Ball | Robert | 1802-1857 | naturalist, president of the Geological Society of Ireland

Biographical Information

Occupation, Sphere of Activity

Robert Ball (1802-1857), the Irish naturalist, was educated at Ballitore, County Kildare, by a certain Mr White, who is said to have supported the child's early inquisitiveness and interest in natural history. Aged 22, Ball showed his belief in public service, by accepting appointment as a magistrate.

The years 1827-1852 were spent as a civil servant in the under-secretary's office in Dublin. He was repeatedly refused promotion because he was considered to be too good at his job to be moved. He continued scientific work in his free time and went on scientific expeditions during his holidays. Eventually, he was pushed into retirement because his superiors disapproved of their employee carrying out scientific work.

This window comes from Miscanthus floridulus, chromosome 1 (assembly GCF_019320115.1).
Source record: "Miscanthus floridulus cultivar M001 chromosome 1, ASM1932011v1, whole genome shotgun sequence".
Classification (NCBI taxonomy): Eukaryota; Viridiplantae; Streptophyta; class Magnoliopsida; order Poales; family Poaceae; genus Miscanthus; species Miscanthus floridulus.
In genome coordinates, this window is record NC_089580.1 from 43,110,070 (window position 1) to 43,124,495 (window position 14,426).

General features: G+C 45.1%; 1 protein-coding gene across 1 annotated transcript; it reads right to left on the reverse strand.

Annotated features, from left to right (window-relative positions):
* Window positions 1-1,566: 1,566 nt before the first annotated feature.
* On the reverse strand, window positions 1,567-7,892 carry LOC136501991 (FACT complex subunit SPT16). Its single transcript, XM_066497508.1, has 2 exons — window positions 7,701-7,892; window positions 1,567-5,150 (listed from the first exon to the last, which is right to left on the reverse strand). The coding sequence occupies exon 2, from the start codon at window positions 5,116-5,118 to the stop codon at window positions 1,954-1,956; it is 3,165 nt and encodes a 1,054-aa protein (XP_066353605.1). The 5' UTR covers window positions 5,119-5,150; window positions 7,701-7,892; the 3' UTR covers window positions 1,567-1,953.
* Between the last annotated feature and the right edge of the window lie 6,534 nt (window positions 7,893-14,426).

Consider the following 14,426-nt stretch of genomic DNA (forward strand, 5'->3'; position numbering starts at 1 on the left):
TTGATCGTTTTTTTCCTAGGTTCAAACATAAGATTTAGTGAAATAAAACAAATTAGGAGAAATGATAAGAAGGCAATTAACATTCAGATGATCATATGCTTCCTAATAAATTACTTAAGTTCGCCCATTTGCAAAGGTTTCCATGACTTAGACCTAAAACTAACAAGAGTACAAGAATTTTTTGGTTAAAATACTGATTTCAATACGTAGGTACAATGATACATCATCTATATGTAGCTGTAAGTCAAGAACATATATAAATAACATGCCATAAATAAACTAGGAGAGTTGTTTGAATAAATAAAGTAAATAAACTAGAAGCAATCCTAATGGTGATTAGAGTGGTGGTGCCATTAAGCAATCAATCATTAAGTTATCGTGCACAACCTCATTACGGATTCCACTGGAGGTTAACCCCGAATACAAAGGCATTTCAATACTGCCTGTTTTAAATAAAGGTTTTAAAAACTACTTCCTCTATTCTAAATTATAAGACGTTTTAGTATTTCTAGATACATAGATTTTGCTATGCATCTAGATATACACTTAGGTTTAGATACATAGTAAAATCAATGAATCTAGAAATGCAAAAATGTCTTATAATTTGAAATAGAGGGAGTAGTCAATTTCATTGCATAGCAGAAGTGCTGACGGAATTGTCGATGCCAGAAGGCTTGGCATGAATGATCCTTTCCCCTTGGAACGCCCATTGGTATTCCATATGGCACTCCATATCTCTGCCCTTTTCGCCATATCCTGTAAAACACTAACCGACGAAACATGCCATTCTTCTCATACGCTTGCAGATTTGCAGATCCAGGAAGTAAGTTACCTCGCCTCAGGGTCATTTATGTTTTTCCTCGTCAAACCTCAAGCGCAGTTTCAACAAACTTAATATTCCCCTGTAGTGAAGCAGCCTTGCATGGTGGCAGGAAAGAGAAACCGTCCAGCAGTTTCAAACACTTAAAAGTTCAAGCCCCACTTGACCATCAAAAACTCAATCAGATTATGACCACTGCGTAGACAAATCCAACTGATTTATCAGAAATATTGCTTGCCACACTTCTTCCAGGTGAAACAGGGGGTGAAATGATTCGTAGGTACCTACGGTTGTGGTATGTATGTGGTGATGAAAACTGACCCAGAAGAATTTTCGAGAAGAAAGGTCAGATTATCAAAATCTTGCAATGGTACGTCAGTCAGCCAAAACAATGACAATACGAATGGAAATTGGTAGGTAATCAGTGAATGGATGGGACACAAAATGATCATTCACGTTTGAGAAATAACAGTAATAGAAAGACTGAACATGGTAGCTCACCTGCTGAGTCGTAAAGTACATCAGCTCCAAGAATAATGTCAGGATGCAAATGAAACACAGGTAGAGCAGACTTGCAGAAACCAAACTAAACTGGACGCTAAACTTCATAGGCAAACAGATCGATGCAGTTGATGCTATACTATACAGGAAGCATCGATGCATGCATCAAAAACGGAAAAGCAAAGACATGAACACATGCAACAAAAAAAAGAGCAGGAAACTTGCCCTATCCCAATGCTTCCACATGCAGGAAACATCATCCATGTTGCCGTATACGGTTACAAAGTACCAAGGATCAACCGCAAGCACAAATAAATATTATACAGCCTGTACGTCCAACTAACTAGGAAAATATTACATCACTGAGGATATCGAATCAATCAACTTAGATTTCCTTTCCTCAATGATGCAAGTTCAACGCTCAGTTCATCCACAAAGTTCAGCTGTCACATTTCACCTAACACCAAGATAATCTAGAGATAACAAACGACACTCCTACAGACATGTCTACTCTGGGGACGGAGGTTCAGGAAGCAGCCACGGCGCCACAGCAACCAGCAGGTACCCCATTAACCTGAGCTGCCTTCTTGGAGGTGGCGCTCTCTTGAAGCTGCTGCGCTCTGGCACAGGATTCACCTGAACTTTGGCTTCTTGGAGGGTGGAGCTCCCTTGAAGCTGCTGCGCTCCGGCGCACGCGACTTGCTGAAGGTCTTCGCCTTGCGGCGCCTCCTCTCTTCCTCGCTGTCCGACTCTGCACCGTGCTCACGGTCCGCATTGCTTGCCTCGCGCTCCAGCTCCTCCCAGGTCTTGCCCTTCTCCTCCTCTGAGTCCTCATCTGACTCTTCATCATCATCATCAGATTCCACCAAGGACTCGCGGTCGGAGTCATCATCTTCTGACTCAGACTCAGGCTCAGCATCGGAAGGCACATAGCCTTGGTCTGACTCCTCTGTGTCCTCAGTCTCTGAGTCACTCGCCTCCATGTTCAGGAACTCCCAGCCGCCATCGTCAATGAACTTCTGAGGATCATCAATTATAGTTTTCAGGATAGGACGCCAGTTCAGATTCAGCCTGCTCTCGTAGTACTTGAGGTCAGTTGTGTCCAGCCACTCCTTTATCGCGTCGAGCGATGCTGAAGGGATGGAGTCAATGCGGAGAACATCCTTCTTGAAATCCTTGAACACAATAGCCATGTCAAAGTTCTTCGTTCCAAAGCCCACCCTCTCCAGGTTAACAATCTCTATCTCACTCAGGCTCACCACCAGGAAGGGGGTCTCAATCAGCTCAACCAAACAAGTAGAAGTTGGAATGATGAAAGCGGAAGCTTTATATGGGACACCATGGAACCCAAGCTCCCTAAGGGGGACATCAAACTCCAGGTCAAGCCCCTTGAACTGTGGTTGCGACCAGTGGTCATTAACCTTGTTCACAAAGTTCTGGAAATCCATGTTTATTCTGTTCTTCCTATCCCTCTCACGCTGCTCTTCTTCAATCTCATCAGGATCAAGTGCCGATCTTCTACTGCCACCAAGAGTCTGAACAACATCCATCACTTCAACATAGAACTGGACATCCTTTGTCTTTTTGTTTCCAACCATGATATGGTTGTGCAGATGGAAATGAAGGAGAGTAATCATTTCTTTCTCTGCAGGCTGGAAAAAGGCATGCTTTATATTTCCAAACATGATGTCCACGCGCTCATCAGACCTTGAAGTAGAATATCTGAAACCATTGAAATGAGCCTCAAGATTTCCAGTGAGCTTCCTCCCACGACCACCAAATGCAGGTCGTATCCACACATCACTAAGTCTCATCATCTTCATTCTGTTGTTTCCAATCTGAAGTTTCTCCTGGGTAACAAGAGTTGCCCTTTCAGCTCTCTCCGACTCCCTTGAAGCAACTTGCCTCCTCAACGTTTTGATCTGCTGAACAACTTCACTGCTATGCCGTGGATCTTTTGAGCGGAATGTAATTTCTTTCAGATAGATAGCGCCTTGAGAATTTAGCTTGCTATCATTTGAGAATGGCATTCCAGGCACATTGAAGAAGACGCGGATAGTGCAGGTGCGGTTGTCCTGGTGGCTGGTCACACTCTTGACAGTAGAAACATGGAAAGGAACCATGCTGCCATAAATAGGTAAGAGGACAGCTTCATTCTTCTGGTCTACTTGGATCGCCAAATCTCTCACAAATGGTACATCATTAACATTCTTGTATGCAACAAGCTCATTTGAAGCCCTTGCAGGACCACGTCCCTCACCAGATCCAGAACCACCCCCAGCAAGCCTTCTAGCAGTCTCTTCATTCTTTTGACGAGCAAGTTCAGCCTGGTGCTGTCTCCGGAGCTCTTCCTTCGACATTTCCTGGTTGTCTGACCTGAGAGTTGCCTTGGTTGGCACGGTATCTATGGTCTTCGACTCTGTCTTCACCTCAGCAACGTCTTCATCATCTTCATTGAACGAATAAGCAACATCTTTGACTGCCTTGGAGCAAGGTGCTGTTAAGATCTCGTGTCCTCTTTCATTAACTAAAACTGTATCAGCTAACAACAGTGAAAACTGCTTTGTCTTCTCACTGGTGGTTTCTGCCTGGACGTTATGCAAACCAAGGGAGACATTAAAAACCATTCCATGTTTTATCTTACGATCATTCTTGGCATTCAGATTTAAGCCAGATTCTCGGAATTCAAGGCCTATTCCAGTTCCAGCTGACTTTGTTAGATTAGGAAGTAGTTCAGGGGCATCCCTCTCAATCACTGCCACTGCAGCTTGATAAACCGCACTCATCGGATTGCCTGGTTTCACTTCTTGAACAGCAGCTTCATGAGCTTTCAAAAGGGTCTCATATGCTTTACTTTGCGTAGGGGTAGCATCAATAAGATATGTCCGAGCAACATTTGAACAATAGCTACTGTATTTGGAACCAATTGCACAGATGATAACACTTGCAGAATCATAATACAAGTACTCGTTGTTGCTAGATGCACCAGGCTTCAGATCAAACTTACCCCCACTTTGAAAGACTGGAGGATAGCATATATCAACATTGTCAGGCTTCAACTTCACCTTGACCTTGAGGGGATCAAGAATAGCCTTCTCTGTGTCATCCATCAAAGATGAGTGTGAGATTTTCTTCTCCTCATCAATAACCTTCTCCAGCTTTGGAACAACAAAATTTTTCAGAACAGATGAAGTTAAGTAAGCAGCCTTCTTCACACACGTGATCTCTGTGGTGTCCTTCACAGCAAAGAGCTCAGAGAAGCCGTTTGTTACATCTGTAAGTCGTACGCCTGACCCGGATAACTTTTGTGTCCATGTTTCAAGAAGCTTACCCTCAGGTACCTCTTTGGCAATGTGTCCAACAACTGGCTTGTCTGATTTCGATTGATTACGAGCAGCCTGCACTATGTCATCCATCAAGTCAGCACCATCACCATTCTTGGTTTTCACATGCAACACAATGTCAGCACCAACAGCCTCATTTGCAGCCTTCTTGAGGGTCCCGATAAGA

Ball held a number of positions in Irish learned societies, and he was also director of the museum at Trinity College, Dublin, to which he gave his considerable collection of zoological specimens. The College awarded him an honorary doctorate in gratitude for this.

Ball wrote no books, but he published a number of papers, on the subject of fossil bears found in Ireland, the remains of oxen found in bogs, and other topics in the field of zoology.


Robert Ball was the father of astronomer and mathematician, Sir Robert Sawell Ball (1840-1913).

Other Significant Information


Honours, Qualifications and Appointments

1824: Appointed Magistrate

1827-1852: Appointed Civil Servant, office of the Under-Secretary

1844: Appointed Director, Trinity College Dublin Museum

1850: Awarded honorary Doctor of Laws (LLD) Degree, Trinity College Dublin

1851: Appointed Secretary, Queen's University of Ireland


List of sources for the biographical information:

Lee, Sidney, Dictionary of National Biography, vol I, (London, Smith, Elder & Co, 1908)